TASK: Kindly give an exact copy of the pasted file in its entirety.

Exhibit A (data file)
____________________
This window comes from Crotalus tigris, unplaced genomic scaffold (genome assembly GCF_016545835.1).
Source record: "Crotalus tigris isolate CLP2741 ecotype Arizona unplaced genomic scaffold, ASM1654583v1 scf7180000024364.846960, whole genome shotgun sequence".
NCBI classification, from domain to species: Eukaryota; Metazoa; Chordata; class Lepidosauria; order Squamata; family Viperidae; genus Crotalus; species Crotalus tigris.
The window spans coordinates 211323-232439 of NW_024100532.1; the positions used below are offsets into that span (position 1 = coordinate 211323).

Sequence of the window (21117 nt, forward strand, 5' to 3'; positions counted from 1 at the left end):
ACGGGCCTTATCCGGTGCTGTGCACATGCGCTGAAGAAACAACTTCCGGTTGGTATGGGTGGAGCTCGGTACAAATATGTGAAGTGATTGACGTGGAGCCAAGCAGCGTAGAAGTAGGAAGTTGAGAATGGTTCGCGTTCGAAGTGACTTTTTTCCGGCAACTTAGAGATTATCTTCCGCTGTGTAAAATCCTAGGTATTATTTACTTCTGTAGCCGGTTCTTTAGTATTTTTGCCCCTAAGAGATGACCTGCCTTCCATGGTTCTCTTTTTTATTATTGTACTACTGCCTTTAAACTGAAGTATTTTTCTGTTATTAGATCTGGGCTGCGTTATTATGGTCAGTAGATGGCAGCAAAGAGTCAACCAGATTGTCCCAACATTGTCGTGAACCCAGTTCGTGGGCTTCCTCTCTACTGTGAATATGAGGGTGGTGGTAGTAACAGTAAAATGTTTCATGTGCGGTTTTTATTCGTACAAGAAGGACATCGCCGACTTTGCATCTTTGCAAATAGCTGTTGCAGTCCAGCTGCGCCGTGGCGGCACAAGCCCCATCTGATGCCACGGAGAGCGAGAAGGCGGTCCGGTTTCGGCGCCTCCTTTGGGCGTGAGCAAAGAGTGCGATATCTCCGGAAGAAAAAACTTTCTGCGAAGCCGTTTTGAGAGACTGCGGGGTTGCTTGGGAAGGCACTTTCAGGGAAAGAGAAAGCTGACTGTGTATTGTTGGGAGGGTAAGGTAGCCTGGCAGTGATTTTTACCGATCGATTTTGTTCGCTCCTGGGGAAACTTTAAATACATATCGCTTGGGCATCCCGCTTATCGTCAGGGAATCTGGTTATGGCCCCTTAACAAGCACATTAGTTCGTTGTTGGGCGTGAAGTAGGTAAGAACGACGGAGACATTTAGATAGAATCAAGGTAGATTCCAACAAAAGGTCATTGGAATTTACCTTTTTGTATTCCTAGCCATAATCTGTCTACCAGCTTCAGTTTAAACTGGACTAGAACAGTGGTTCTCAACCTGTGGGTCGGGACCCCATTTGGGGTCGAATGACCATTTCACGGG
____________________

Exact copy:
This window comes from Crotalus tigris, unplaced genomic scaffold (genome assembly GCF_016545835.1).
Source record: "Crotalus tigris isolate CLP2741 ecotype Arizona unplaced genomic scaffold, ASM1654583v1 scf7180000024364.846960, whole genome shotgun sequence".
NCBI classification, from domain to species: Eukaryota; Metazoa; Chordata; class Lepidosauria; order Squamata; family Viperidae; genus Crotalus; species Crotalus tigris.
The window spans coordinates 211323-232439 of NW_024100532.1; the positions used below are offsets into that span (position 1 = coordinate 211323).

Sequence of the window (21117 nt, forward strand, 5' to 3'; positions counted from 1 at the left end):
ACGGGCCTTATCCGGTGCTGTGCACATGCGCTGAAGAAACAACTTCCGGTTGGTATGGGTGGAGCTCGGTACAAATATGTGAAGTGATTGACGTGGAGCCAAGCAGCGTAGAAGTAGGAAGTTGAGAATGGTTCGCGTTCGAAGTGACTTTTTTCCGGCAACTTAGAGATTATCTTCCGCTGTGTAAAATCCTAGGTATTATTTACTTCTGTAGCCGGTTCTTTAGTATTTTTGCCCCTAAGAGATGACCTGCCTTCCATGGTTCTCTTTTTTATTATTGTACTACTGCCTTTAAACTGAAGTATTTTTCTGTTATTAGATCTGGGCTGCGTTATTATGGTCAGTAGATGGCAGCAAAGAGTCAACCAGATTGTCCCAACATTGTCGTGAACCCAGTTCGTGGGCTTCCTCTCTACTGTGAATATGAGGGTGGTGGTAGTAACAGTAAAATGTTTCATGTGCGGTTTTTATTCGTACAAGAAGGACATCGCCGACTTTGCATCTTTGCAAATAGCTGTTGCAGTCCAGCTGCGCCGTGGCGGCACAAGCCCCATCTGATGCCACGGAGAGCGAGAAGGCGGTCCGGTTTCGGCGCCTCCTTTGGGCGTGAGCAAAGAGTGCGATATCTCCGGAAGAAAAAACTTTCTGCGAAGCCGTTTTGAGAGACTGCGGGGTTGCTTGGGAAGGCACTTTCAGGGAAAGAGAAAGCTGACTGTGTATTGTTGGGAGGGTAAGGTAGCCTGGCAGTGATTTTTACCGATCGATTTTGTTCGCTCCTGGGGAAACTTTAAATACATATCGCTTGGGCATCCCGCTTATCGTCAGGGAATCTGGTTATGGCCCCTTAACAAGCACATTAGTTCGTTGTTGGGCGTGAAGTAGGTAAGAACGACGGAGACATTTAGATAGAATCAAGGTAGATTCCAACAAAAGGTCATTGGAATTTACCTTTTTGTATTCCTAGCCATAATCTGTCTACCAGCTTCAGTTTAAACTGGACTAGAACAGTGGTTCTCAACCTGTGGGTCGGGACCCCATTTGGGGTCGAATGACCATTTCACGGG